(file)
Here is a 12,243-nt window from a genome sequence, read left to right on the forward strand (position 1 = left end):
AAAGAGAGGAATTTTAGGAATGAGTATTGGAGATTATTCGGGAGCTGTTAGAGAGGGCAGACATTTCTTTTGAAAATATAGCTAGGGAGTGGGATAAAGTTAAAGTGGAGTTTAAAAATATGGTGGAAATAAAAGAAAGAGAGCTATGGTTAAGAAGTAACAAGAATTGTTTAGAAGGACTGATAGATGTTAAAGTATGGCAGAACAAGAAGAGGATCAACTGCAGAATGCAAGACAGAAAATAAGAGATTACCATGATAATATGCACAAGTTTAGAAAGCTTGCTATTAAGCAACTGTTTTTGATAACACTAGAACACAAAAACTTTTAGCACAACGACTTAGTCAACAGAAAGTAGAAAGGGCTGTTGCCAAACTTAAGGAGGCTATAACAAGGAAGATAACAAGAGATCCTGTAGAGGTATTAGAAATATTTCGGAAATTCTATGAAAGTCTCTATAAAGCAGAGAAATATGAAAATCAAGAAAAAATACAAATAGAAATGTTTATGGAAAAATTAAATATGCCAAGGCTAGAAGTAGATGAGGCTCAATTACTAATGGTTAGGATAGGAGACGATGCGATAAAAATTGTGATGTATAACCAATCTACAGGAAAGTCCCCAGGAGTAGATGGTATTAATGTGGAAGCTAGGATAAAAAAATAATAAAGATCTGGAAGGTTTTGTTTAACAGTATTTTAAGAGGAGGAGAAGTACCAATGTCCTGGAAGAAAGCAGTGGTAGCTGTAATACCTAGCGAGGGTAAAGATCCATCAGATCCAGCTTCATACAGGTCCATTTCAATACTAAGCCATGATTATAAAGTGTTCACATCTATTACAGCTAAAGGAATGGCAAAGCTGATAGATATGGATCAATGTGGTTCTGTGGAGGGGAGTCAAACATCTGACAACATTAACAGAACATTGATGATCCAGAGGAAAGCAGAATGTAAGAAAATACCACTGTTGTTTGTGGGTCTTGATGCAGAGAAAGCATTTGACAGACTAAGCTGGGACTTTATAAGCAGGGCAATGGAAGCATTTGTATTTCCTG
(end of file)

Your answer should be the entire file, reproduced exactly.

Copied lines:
Here is a 12,243-nt window from a genome sequence, read left to right on the forward strand (position 1 = left end):
AAAGAGAGGAATTTTAGGAATGAGTATTGGAGATTATTCGGGAGCTGTTAGAGAGGGCAGACATTTCTTTTGAAAATATAGCTAGGGAGTGGGATAAAGTTAAAGTGGAGTTTAAAAATATGGTGGAAATAAAAGAAAGAGAGCTATGGTTAAGAAGTAACAAGAATTGTTTAGAAGGACTGATAGATGTTAAAGTATGGCAGAACAAGAAGAGGATCAACTGCAGAATGCAAGACAGAAAATAAGAGATTACCATGATAATATGCACAAGTTTAGAAAGCTTGCTATTAAGCAACTGTTTTTGATAACACTAGAACACAAAAACTTTTAGCACAACGACTTAGTCAACAGAAAGTAGAAAGGGCTGTTGCCAAACTTAAGGAGGCTATAACAAGGAAGATAACAAGAGATCCTGTAGAGGTATTAGAAATATTTCGGAAATTCTATGAAAGTCTCTATAAAGCAGAGAAATATGAAAATCAAGAAAAAATACAAATAGAAATGTTTATGGAAAAATTAAATATGCCAAGGCTAGAAGTAGATGAGGCTCAATTACTAATGGTTAGGATAGGAGACGATGCGATAAAAATTGTGATGTATAACCAATCTACAGGAAAGTCCCCAGGAGTAGATGGTATTAATGTGGAAGCTAGGATAAAAAAATAATAAAGATCTGGAAGGTTTTGTTTAACAGTATTTTAAGAGGAGGAGAAGTACCAATGTCCTGGAAGAAAGCAGTGGTAGCTGTAATACCTAGCGAGGGTAAAGATCCATCAGATCCAGCTTCATACAGGTCCATTTCAATACTAAGCCATGATTATAAAGTGTTCACATCTATTACAGCTAAAGGAATGGCAAAGCTGATAGATATGGATCAATGTGGTTCTGTGGAGGGGAGTCAAACATCTGACAACATTAACAGAACATTGATGATCCAGAGGAAAGCAGAATGTAAGAAAATACCACTGTTGTTTGTGGGTCTTGATGCAGAGAAAGCATTTGACAGACTAAGCTGGGACTTTATAAGCAGGGCAATGGAAGCATTTGTATTTCCTG